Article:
|Back||Reported Adverse Drug Reaction Cases|
|Transdermal medications - look for the patch|
The TGA has received a report of an inadvertent overdose of opioid medicines caused when subcutaneous morphine was administered pre-operatively to a patient who was wearing a Norspan transdermal patch, delivering buprenorphine 20 µg/hour. Despite a thorough medical history, the patient omitted to tell the anaesthetist and other medical staff that she was using Norspan patches, and she had applied a fresh patch on the day of surgery. Medical staff discovered the patch when the patient became comatose with significant respiratory depression after the conventional dose of morphine was given.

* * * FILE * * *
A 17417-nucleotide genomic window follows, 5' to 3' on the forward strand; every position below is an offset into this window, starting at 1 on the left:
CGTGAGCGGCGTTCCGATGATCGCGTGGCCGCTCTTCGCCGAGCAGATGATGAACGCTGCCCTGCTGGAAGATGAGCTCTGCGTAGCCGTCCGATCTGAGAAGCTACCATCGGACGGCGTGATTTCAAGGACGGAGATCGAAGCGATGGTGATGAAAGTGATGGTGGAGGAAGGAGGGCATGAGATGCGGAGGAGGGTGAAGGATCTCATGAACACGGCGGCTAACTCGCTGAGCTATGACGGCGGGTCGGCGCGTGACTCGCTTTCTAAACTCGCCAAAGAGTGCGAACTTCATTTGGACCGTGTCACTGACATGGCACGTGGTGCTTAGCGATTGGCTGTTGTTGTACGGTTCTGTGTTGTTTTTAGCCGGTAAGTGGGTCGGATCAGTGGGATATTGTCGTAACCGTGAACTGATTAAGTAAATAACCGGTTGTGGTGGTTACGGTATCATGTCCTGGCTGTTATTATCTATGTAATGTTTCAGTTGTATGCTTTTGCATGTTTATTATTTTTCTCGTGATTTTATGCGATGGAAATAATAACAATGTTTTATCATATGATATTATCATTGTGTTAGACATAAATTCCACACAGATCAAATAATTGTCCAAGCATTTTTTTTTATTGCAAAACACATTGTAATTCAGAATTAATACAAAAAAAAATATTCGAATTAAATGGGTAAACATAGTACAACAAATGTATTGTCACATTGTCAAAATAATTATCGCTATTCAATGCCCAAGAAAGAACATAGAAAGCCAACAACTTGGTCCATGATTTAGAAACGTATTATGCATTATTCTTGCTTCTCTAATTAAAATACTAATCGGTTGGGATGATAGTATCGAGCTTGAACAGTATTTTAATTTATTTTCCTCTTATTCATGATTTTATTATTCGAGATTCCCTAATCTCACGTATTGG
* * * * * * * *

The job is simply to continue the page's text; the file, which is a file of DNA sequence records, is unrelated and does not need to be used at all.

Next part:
The patient recovered after naloxone was administered. Although a fatal outcome was averted, the patient remained drowsy for 24 hours despite naloxone and her surgery was delayed.
Doctors are advised to remind their patients to disclose use of all medications, including those administered by non-conventional routes such as transdermal patches and subcutaneous implants. Physical examinations should include a check for topically applied or superficially implanted medicines.
The Australian Adverse Drug Reactions Bulletin, Volume 26, Number 6 (December 2007)
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